Good schools "add a third onto house prices"

05 September 2003
Living in the catchment area of a good state primary school can add up to a third (33 per cent) onto the price of your home, according to the latest research.

A study carried out by Professor Paul Cheshire of the London School of Economics and Stephen Sheppard of Williams College in the United States found that homes near top primary schools can cost as much as 33 per cent more than homes near the worst schools.

Research also showed that those houses in the catchment area of a leading secondary school were about 18 per cent more expensive than homes close to poorly performing schools.

The research team discovered that a house in the catchment area of a good primary school was worth around £42,550 more than one that was not, while one in the catchment area of a good secondary school sold for an average of £23,750 more.

The findings have been released following a study of 490 houses sold in the Reading area of Berkshire during 1999 and 2000. School quality was measured using official league tables for Key Stage 2 tests and GCSE exams leading up to the house sale.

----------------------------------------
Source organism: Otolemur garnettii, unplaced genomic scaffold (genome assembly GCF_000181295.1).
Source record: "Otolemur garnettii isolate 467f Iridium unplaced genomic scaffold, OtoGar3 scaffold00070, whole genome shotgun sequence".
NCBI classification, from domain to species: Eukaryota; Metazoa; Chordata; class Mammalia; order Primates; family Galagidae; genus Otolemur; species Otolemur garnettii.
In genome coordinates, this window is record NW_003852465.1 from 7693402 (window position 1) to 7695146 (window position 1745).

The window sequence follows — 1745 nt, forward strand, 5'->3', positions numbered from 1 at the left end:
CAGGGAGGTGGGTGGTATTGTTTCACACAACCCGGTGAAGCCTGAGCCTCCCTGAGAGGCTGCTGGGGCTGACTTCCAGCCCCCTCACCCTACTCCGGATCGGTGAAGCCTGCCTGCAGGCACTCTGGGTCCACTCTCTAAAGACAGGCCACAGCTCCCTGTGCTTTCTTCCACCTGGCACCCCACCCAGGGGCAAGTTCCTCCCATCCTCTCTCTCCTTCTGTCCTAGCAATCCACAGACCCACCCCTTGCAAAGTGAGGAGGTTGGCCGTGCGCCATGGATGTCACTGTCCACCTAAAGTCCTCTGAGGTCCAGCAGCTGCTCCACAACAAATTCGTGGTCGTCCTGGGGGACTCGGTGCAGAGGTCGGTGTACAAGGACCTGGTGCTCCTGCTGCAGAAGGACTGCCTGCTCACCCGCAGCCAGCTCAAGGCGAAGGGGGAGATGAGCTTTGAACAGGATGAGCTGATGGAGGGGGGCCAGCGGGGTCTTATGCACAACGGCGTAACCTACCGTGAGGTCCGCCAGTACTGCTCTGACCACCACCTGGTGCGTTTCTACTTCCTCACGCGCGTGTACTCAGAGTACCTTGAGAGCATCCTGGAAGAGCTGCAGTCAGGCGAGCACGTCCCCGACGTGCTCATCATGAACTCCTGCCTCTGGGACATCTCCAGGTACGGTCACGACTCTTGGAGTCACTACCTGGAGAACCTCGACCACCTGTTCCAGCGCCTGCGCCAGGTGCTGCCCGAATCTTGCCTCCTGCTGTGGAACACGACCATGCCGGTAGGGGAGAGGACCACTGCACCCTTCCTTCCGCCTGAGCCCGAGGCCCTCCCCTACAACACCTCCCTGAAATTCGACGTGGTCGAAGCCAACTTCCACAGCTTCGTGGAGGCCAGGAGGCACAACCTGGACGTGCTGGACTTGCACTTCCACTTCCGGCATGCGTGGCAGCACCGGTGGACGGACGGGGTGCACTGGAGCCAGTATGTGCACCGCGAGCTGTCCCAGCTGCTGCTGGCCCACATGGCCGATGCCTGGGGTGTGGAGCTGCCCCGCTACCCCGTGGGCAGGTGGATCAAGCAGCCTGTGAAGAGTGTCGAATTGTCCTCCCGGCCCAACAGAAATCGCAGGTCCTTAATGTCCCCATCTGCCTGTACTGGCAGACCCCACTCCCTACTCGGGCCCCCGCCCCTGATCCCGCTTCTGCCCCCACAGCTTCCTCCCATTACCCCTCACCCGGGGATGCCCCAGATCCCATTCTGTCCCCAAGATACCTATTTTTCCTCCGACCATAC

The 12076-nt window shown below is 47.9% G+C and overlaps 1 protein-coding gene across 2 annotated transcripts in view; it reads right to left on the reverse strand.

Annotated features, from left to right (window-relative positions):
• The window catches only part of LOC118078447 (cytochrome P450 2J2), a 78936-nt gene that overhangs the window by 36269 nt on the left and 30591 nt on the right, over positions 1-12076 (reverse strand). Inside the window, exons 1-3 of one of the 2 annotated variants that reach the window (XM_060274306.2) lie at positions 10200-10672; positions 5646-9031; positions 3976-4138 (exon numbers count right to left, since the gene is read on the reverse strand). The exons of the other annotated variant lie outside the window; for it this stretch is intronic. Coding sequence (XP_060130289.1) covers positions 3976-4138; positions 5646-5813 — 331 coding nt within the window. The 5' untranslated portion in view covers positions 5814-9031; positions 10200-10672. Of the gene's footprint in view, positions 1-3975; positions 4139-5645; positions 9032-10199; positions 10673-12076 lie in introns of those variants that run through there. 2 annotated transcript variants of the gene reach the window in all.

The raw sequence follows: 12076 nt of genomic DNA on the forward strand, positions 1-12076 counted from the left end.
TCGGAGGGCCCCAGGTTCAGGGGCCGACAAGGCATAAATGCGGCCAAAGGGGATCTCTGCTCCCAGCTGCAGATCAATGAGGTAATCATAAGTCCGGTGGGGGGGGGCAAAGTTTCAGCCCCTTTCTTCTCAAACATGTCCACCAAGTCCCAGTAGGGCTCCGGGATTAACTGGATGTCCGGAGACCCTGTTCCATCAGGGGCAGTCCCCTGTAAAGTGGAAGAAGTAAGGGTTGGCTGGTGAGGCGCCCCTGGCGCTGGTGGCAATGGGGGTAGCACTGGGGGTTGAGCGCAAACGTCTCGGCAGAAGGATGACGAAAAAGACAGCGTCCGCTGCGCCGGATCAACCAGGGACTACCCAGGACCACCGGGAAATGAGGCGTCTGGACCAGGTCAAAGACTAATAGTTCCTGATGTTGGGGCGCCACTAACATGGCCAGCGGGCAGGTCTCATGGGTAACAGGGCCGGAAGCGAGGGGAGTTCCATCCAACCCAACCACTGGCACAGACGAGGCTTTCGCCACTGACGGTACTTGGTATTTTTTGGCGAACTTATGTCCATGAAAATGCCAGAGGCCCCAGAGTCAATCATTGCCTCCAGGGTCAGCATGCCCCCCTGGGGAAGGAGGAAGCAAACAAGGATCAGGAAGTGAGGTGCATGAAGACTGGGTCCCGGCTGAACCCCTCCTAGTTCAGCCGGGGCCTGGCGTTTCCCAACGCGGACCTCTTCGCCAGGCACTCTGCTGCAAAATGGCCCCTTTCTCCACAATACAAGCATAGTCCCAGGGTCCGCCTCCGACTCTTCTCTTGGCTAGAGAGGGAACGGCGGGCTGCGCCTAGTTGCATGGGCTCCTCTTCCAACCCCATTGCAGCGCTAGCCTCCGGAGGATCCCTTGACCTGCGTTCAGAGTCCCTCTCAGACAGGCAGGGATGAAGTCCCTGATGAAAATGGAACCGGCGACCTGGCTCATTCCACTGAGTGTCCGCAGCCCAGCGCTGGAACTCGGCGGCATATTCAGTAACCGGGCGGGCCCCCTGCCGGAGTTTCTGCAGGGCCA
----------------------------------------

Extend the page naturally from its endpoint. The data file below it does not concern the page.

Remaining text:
Prof Cheshire said: "Estate agents have been telling us for a long time that house prices are higher if there is a good local school.

"Our study gives a precise estimate of this increase. The results confirm that getting your children into a better school is directly related to income."

The researchers said that in London, a good primary school could raise the value of an average home from £240,000 to £320,000.

They concluded that it was only location near top schools that affected price, finding that there was little price difference between homes near average schools and those near the worst schools.

Last year an LSE report found that people will not only move home to send their children to the best schools, but some parents had even bought tiny flats in desirable catchment areas and pretended to be local residents to qualify.